Klemperer / Philharmonia Orch. (the live concert performances, not the commercial studio recordings)
      Furtwangler / Berlin PO / Vienna PO (wartime live concerts – incomplete cycle: syms. 3,4,5,6,7 and 9)

      • One could argue that Ohglorioso’s statement about “yet another” cycle (which I take to mean a newly recorded/programmed cycle) is bolstered by your list.

  • I, for one, welcome this unique opportunity to hear what will undoubtedly be uniquely articulated and distinctly nuanced readings of these core elements of the Germanic-Russian repertory. Perhaps Andris can reveal the evolutionary relationship between the klaxon trumpet calls in the 2nd symphonies of Beethoven, Bruckner, and Shostakovich. I predict the entire project will be abandoned midway in favor of yet another reiteration of Orff’s Carmina or some other warhorse. Admittedly, DDG missed their opportunity when they did not have Boulez commit to doing, for instance, some Dvorak, Elgar, Tchaikovsky, or Sibelius. Those would have been some recordings to pique your interest. How about a modicum of imagination from DGG? Oh, I know, we have the Anne-Sophie Mutter goes clubbing album and Max Richter’s From Sleep. To paraphrase an American politician’s saying – “Andris – I knew Karajan, and you are no Karajan, Karajan told better jokes at rehearsal.” To DGG – Sarcasm abounds.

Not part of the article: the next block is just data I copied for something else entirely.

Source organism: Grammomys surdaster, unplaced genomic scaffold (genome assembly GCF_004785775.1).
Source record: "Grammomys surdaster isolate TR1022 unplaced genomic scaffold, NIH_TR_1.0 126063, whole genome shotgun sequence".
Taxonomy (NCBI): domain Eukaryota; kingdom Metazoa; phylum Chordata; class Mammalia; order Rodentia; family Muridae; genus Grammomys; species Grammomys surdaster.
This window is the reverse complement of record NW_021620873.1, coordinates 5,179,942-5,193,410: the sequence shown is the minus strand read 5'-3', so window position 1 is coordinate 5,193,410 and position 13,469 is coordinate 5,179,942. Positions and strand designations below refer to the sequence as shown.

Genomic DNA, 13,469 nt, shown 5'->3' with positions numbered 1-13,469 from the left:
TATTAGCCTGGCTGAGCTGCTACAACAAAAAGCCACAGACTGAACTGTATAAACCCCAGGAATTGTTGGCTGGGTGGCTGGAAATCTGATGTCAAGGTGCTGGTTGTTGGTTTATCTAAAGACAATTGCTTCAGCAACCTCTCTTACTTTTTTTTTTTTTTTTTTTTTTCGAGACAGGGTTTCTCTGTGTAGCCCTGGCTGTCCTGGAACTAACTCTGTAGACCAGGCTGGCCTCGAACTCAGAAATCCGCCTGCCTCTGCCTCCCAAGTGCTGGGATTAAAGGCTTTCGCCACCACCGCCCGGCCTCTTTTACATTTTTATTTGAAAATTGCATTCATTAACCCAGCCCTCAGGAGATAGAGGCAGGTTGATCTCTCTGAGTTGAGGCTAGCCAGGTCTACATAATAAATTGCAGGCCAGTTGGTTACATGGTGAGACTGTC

• Mr. Lebrecht, do you (does anyone) have the sales numbers for Nelson’s Shostakovich recordings with Boston under DG? Just curious. It’d seem DG would not forge ahead with such ambitious plans unless the numbers were at least (relatively) encouraging. The press release cites just the Grammy award as the reason for more projects, not high sales. I guess in today’s anemic market, an industry/magazine award is all the justification an orchestra, a conductor, and a recording company need.

  • Are there plans for him to record any repertoire that isn’t already recorded countless times elsewhere? I don’t know, maybe he could champion some Baltic composers. Has he ever recorded Vasks, for instance? Or the Tubin symphonies might be interesting.